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The Idle is back: Community support helps restore Indianapolis highway watching spot

Posted at 7:32 AM, Oct 14, 2021

INDIANAPOLIS — A tiny Indianapolis park where people can watch interstate traffic go by has been repaired, thanks to support from the community and a local company.

The Idle, located above Interstates 65 and 70 was vandalized sometime around Aug. 16. The park's orange stadium seats, originally part of the old Bush Stadium, were spray painted and torn apart. According to the park’s founder the original chairs broke easily.

“That’s no excuse, I still can’t stand that they did it,” said Tom Battista, Indianapolis native and owner of Bluebeard in Fletcher Place.

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Seats from the IU Natatorium at IUPUI are now in place at The Idle.

Word of the vandalism spread, and soon the community began reaching out.

“Some people saw it on the news and started calling me, including Stadium Seat Depot,” Battista said.

The company offered up a set of blue chairs, originally from the Natatorium at IUPUI. The park didn’t have the funding to cover the seats and the installation, but Stadium Seat Depot worked out a deal with Battista and fans of the park stepped up to help.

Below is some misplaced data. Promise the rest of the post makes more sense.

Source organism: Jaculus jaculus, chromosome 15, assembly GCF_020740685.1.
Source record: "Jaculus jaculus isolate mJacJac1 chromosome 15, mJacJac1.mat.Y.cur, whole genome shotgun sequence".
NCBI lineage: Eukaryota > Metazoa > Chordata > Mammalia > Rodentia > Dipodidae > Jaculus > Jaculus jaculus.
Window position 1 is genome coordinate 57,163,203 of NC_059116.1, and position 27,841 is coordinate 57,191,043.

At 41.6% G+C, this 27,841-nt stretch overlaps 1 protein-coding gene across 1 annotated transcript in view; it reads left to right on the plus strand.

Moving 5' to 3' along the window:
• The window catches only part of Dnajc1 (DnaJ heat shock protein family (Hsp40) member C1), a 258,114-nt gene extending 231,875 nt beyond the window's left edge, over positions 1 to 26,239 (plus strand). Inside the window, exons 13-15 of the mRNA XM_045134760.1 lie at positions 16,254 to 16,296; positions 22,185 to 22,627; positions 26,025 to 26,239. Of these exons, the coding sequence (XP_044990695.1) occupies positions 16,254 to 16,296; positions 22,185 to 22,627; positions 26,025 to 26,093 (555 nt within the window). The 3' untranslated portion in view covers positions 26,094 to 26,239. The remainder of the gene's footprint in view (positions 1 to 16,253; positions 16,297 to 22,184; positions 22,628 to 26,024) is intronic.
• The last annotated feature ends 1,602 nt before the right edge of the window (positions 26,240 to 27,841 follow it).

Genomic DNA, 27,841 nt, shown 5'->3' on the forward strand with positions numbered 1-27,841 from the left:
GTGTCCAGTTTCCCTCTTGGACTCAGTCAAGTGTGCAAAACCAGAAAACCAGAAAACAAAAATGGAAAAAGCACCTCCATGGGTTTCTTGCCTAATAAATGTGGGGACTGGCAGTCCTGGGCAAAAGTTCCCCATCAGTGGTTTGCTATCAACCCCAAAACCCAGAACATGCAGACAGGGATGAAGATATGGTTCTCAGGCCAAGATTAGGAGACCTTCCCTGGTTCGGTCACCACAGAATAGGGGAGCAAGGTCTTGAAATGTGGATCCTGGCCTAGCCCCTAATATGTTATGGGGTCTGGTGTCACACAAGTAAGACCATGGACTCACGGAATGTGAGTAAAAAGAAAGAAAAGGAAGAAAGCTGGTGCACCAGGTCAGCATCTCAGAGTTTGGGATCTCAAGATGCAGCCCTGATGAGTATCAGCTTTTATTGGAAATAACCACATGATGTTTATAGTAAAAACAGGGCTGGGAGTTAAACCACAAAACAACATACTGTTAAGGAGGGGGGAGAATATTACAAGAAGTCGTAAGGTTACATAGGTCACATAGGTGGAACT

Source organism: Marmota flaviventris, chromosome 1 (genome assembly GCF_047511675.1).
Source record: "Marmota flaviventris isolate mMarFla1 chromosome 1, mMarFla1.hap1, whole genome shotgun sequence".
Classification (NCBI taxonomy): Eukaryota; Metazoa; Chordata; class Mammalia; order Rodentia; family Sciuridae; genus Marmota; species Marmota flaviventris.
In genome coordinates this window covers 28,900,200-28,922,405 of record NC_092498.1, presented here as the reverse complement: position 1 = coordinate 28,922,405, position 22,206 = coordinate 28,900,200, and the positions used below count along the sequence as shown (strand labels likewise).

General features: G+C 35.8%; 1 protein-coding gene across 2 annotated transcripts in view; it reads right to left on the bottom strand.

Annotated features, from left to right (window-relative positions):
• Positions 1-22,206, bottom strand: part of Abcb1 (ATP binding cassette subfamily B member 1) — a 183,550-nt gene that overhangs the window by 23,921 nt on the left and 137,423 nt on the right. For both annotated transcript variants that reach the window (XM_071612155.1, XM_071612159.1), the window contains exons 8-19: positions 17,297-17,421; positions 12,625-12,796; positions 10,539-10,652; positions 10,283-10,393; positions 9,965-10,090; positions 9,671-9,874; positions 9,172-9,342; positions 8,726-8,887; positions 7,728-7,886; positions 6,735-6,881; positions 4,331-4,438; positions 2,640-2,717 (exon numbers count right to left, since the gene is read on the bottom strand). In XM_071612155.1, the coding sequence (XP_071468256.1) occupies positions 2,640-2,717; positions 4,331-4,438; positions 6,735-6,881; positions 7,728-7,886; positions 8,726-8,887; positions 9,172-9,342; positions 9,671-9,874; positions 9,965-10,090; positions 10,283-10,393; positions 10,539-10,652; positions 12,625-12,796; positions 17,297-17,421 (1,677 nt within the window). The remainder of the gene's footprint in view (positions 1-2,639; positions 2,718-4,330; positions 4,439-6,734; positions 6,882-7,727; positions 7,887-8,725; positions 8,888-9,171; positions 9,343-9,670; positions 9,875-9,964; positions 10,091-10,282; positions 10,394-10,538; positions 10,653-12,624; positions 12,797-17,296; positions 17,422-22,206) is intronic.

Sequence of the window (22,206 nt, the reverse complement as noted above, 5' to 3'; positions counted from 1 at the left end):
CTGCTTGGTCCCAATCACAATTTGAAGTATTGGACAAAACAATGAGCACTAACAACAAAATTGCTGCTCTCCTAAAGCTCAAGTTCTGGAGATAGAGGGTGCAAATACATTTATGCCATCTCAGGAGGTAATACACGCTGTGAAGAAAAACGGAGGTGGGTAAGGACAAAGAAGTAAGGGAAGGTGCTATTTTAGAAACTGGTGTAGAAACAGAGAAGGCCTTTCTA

“So many times, people don’t want to get involved in anything,” Battista said. “When the news broke that these chairs got damaged, over $3,000 was donated by 20 or 30 people, unsolicited. They saw it on the news, they went to the website, and they donated money to help replace the chairs.”

Battista turned to online fundraising to make The Idle a reality.

He began a campaign in 2017 to raise $41,000 for the project. It eventually raised more than $48,000.

The park overlooks I-65 and I-70 from just south of Virginia Avenue, off the Cultural Trail. Battista said the location is not a coincidence.

“When the interstates came through our city (in the 1960s and 1970s), they displaced 17,000 people. Homes, everything. Tore them all down and divided neighborhoods,” Battista said.

Battista said the park sits between the former sites of an Irish church and an Italian church.

“My father is Italian; my mother was Irish. Had the interstate come through 20 years earlier, I might not even have been here. And that’s how I sold this to the Federal Highway Administration,” Battista said.

RELATED | 'Under the highway': How interstates divided Indianapolis neighborhoods and displaced 17,000 people | An interstate erased the 'Lost Barrio of Indianapolis,' but its legacy lives on

Along with federal officials, Battista worked with the Indiana Department of Transportation and the Indianapolis Department of Public Works to open The Idle in 2018.

Since then, it has become nationally known as a unique public space where visitors can sit and watch the interstate traffic that forever changed Indianapolis.  

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